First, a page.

- the name of the deceased
- the deceased's address at the time of death
- the date of burial
- the age of the deceased.
Unfortunately the Act meant that those parishes that previously recorded more information (such as family information) now had nowhere to enter the information, and in that respect the new records were something of a backward step. However as most parishes only recorded very limited information (eg. William Woodward, buried this day 26 May 1797) the introduction has proved beneficial to most researchers.
Civil registration - 1837 onwards
Since 1 July 1837 all deaths in England and Wales must be registered in the same way as births and marriages. This is additional to the record of any funeral held in a Church. The new style death certificates contain the name, sex, age and occupation of the deceased, the cause of death, the name and address of the informant and the date of registration. The death must be registered within five days of the event.
Causes of death entered in the register are not always accurate or medically sound. Typical examples include statements such as 'old age' or 'heart failure'. Compulsory registration of stillbirths (defined as 'after 24 weeks') did not start until 1927, and before 1874 no certificate was required before a stillborn child was buried. If an inquest was held, such as with a suspicious death, a burial certificate was sometimes issued so that the body could be buried. The death certificate was then issued after the inquest.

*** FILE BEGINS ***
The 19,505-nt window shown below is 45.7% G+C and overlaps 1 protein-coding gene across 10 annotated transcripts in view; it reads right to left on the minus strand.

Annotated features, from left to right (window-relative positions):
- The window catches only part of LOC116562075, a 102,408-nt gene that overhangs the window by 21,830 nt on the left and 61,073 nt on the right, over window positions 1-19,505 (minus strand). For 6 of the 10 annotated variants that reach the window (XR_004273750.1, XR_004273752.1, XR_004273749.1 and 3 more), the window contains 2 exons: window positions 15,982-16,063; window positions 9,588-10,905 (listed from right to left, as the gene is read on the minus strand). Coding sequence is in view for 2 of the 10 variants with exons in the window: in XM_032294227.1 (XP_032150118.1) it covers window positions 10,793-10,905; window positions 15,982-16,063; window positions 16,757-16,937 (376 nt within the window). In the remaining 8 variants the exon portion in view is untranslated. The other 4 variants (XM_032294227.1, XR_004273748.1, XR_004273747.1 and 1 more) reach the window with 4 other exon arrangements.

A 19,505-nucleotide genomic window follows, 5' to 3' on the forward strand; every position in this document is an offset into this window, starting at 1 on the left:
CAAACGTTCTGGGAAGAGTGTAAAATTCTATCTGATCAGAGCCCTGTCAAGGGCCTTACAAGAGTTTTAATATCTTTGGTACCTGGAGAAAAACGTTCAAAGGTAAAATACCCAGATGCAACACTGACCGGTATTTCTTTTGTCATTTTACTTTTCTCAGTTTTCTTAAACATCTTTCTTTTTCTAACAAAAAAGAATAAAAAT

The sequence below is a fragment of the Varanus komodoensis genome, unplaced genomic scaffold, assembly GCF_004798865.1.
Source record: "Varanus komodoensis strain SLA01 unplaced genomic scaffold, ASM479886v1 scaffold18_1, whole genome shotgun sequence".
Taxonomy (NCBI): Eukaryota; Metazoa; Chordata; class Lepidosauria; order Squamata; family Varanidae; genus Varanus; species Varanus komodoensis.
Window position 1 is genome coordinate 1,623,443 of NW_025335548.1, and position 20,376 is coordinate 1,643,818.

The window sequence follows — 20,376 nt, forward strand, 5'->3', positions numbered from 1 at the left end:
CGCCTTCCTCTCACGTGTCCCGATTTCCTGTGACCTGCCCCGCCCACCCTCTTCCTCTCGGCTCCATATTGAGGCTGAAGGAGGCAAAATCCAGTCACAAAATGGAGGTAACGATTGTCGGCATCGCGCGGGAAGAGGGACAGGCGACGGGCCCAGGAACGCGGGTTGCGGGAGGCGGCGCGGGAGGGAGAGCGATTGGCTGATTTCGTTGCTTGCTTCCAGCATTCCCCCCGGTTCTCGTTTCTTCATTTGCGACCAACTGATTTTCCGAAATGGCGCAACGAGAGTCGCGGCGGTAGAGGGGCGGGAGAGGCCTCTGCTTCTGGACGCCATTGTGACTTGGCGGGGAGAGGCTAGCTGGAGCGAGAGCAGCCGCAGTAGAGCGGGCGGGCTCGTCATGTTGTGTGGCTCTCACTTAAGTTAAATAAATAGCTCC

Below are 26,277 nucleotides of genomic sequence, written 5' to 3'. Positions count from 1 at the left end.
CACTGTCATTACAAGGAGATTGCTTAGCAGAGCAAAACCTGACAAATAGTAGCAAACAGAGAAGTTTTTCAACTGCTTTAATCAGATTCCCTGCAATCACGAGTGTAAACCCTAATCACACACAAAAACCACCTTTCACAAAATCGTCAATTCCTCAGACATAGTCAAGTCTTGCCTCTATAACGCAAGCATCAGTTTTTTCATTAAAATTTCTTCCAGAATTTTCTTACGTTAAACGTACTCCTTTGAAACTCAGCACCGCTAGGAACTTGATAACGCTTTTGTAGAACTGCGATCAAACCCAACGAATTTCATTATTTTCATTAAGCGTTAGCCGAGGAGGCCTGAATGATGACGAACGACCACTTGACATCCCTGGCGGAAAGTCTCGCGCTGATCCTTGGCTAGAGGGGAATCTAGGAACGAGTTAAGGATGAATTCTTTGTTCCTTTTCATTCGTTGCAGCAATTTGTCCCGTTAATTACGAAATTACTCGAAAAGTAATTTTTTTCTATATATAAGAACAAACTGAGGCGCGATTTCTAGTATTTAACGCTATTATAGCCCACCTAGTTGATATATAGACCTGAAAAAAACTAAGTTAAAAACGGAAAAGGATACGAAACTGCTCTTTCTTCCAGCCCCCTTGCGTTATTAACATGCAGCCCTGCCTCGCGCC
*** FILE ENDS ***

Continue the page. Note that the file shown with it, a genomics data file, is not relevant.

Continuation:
Details of the informant can often help prove that the death is your relative. This is particularly useful when several persons of the same name (John Woodward etc.) died around the same time and you have no idea which one relates to your relative.
Cremation began in 1885 in Woking, Surrey, and since 1968 over half the people who have died have been cremated. Some ashes are buried in churchyards and the parish records will show the 'funeral'. In all cases however there will still be a death certificate which is the most important document for family history researchers.
Soldiers and sailors who died abroad were usually buried either in a mass grave near where they died or at sea, as appropriate; only very wealthy and high ranking servicemen were sent home to be buried (ie. Lord Nelson, preserved in a barrel of Brandy). The Commonwealth War Graves Commission holds records of all servicemen who died in the First and Second World Wars. The General Register Office has a register of army deaths from 1796 to 1987, navy deaths from 1837 and RAF deaths from 1920.
The Federation of Family History Societies has compiled a National Burial Index which covers the period 1538-2008, available on CD-Rom. The third edition, published in 2010, now contains over 18.5 million records. A link to their website is available on the left hand side of this page.
Main reference source: Family Tree Detective - Colin Rogers (ISBN 0-7190-5213-0). This is a "must read" book for all researchers.